(I reached out to Chato, Mayo and David to ask if they would like to present this work at
the research showcase)
Emotions under Discussion: Gender, Status and Communication in Online Collaboration
Mayo Fuster Morell,
Andreas Kaltenbrunner mail
Published: August 20, 2014DOI: 10.1371/journal.pone.0104880
Despite the undisputed role of emotions in teamwork, not much is known about the make-up
of emotions in online collaboration. Publicly available repositories of collaboration
data, such as Wikipedia editor discussions, now enable the large-scale study of affect and
dialogue in peer production.
We investigate the established Wikipedia community and focus on how emotion and dialogue
differ depending on the status, gender, and the communication network of the editors who
have written at least 100 comments on the English Wikipedia's article talk pages.
Emotions are quantified using a word-based approach comparing the results of two
predefined lexicon-based methods: LIWC and SentiStrength.
We find that administrators maintain a rather neutral, impersonal tone, while regular
editors are more emotional and relationship-oriented, that is, they use language to form
and maintain connections to other editors. A persistent gender difference is that female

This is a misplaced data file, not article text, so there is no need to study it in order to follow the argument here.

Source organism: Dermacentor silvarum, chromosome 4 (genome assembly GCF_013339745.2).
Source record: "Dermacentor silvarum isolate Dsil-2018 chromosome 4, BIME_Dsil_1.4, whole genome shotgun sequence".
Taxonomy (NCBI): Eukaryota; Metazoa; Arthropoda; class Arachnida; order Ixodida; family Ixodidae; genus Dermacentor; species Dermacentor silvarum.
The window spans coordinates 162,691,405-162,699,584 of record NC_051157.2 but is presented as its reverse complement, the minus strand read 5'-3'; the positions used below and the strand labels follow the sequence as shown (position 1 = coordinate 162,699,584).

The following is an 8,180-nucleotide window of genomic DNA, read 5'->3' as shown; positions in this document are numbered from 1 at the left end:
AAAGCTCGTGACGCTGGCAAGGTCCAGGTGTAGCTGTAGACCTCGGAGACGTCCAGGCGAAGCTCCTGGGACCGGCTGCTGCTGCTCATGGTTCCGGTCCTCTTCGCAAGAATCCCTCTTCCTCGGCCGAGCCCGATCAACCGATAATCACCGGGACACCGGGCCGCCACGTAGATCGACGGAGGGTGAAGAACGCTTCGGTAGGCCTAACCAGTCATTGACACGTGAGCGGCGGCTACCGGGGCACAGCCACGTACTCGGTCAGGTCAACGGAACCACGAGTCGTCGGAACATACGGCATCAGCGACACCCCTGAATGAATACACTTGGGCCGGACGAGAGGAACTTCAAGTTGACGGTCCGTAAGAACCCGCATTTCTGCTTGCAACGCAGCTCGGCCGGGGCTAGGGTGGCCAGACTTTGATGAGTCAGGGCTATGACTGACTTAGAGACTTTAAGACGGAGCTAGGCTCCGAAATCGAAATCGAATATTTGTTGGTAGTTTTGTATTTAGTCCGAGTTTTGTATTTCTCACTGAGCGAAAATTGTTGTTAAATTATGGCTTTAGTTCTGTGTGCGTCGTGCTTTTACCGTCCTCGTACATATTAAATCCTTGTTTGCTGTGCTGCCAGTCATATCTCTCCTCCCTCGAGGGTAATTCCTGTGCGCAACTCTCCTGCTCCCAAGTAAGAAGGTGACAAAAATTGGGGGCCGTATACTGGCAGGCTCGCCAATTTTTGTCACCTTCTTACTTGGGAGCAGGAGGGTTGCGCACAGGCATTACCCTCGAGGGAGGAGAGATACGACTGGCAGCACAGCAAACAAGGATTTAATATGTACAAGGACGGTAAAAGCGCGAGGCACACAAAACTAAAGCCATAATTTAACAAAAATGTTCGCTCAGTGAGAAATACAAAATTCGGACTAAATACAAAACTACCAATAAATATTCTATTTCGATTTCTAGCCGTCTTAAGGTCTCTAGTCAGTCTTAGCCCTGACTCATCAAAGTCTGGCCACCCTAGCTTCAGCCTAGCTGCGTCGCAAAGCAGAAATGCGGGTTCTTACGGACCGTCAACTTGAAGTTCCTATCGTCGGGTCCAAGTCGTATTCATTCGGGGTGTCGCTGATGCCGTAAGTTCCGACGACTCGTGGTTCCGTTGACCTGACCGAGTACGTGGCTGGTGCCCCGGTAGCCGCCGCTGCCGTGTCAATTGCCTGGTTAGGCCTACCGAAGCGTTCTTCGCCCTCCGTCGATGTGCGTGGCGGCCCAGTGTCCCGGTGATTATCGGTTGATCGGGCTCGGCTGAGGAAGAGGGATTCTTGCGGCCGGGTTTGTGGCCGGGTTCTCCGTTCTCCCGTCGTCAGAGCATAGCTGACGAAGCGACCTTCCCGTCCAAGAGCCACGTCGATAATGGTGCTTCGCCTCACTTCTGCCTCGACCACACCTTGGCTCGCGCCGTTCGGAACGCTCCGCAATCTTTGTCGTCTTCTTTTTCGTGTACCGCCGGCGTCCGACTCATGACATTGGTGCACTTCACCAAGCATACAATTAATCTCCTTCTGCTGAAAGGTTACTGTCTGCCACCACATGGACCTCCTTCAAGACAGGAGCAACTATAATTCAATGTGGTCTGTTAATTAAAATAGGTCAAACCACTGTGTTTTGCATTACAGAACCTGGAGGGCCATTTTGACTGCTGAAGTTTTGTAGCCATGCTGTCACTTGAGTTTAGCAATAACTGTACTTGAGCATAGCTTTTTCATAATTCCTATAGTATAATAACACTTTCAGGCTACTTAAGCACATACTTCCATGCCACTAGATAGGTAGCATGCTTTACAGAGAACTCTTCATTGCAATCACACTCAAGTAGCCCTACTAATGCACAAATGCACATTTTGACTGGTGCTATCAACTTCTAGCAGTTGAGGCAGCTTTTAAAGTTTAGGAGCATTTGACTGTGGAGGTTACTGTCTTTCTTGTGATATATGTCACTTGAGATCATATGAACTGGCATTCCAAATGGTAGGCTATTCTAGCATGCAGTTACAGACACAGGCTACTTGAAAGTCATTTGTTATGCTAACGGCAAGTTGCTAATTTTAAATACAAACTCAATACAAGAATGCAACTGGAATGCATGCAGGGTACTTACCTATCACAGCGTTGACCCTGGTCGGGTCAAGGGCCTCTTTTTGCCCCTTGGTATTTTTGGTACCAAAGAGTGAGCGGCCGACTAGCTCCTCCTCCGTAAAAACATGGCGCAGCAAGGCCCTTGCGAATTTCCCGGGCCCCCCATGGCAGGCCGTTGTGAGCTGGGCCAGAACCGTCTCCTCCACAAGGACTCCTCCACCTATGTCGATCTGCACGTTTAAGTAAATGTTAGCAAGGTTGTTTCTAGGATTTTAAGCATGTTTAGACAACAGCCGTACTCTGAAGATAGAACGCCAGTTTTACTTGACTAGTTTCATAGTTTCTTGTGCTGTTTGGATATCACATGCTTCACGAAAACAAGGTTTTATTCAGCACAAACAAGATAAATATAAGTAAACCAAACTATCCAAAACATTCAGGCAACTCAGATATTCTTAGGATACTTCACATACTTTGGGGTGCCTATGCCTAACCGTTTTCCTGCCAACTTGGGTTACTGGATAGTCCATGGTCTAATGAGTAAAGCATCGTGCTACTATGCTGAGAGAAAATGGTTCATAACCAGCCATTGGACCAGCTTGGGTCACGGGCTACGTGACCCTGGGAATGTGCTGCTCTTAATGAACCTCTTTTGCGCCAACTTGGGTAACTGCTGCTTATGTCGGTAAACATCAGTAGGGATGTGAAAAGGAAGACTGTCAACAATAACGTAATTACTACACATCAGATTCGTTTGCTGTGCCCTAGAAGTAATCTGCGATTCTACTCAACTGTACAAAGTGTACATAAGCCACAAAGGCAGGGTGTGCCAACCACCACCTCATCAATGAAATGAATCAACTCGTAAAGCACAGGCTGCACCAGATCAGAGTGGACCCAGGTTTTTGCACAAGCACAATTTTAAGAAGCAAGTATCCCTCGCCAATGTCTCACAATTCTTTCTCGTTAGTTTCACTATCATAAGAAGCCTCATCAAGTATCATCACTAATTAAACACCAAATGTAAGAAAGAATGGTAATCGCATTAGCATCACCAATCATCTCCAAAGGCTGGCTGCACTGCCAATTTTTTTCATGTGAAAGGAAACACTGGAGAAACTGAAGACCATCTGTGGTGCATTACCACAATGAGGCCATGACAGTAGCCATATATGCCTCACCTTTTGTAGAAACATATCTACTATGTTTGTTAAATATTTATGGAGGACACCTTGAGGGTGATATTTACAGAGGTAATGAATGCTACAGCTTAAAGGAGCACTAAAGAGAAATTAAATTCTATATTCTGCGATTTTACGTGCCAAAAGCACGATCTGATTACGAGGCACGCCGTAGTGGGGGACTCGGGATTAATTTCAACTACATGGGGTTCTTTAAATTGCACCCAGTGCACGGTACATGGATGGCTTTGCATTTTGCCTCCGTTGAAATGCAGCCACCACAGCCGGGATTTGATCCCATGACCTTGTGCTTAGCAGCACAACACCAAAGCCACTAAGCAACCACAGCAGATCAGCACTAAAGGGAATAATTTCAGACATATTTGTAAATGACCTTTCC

contributors communicate in a manner that promotes social affiliation and emotional
connection more than male editors, irrespective of their status in the community. Female
regular editors are the most relationship-oriented, whereas male administrators are the
least relationship-focused. Finally, emotional and linguistic homophily is prevalent:
editors tend to interact with other editors having similar emotional styles (e.g., editors
expressing more anger connect more with one another).
On Aug 29, 2014, at 11:59 AM, Dario Taraborelli <dtaraborelli(a)wikimedia.org> wrote:
I too recommend the use of micro-surveys. The full
rationale is here  but one of the immediate benefits I see is the ability to randomly
sample from the population of newly registered users. It shouldn’t be particularly hard to
set up an ongoing gender micro-survey to collect this data over time (it’s more a question
for UX/Product: would this interfere with the existing acquisition workflow). We can also
trigger a micro-survey at the end of the edit funnel and measure user drop-off rate by
Product has concerns about adding extra fields to the signup screen: they may not be
optimal from a UX perspective, but micro-surveys are the most flexible way of collecting
this kind of demographic data without heavy MediaWiki engineering effort.
On Aug 29, 2014, at 7:01 AM, Leila Zia <leila(a)wikimedia.org> wrote:
On Fri, Aug 29, 2014 at 4:58 AM, Dan Andreescu <dandreescu(a)wikimedia.org> wrote:
I wonder if we might explore ways to improve such a survey. For example, we might
include the gender question in the signup form for a small percentage of newly registered
This experiment sounds more useful than the current gender data. Over time, it would
also allow us to track retention rate by gender for those who answer the question.
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